I do not understand this at all. Why would I take an item I do not want? I'm in agreement with you Saved Aspie. I would want someone else to have it who wanted it.

Wouldn't it be selfish of me to take something I do not want and to deprive someone else of it? I do not get it at all. This is so confusing to me.

I feel like everything is so surreal.

Cube Demon said...

Saved Aspie

I have one more question. Is it not thuggish to force something on someone they do not want to have?

SavedAspie said...

How do you mean thuggish?

This is a really weird case, because it's not just that I didn't want the shirt- it's that I didn't want a plain cotton shirt (implying if it had been a better fabric or a fitted style I would have taken it... which is true, LOL).

That's called looking a gift horse in the mouth, and is rude to most people.

So it's not that he was trying to force it on me, but I was saying his offer wasn't good enough. Offending him. Actually, he didn't seem to care. It's the girl I was with who cared.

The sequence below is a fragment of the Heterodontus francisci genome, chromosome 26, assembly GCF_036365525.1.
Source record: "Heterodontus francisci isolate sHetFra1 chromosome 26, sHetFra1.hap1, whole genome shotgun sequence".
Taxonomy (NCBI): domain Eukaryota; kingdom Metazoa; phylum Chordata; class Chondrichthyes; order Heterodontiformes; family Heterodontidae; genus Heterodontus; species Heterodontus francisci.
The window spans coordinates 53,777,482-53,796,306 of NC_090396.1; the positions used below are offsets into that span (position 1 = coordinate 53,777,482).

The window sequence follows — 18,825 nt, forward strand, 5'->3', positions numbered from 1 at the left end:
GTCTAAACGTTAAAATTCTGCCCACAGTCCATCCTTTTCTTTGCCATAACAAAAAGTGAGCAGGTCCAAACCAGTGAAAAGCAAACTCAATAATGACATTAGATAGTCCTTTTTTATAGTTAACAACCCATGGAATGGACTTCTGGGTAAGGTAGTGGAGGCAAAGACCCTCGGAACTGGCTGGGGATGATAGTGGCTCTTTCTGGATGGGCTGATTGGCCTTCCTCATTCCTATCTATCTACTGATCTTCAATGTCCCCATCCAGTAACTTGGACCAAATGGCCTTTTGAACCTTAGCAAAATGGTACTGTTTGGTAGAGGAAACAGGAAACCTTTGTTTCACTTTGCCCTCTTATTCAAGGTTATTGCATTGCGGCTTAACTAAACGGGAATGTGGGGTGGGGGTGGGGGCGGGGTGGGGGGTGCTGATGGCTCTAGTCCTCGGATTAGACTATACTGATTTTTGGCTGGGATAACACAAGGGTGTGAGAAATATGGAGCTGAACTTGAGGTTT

I don't pretend to understand the reasoning, but I'm at least trying to learn it so I can get through life minimizing offenses over dumb stuff.

Cube Demon said...

SavedAspie

I see what you're saying. I would not have known this was rude and offensive. I did not know it was an implication.

SavedAspie said...

Hey, thanks for coming back Cube... maybe if we all share experinces like this we'll eventually figure out how to navigate the NT world with minimal offenses.

Of course, you can't please ALL of the people ALL of the time :-)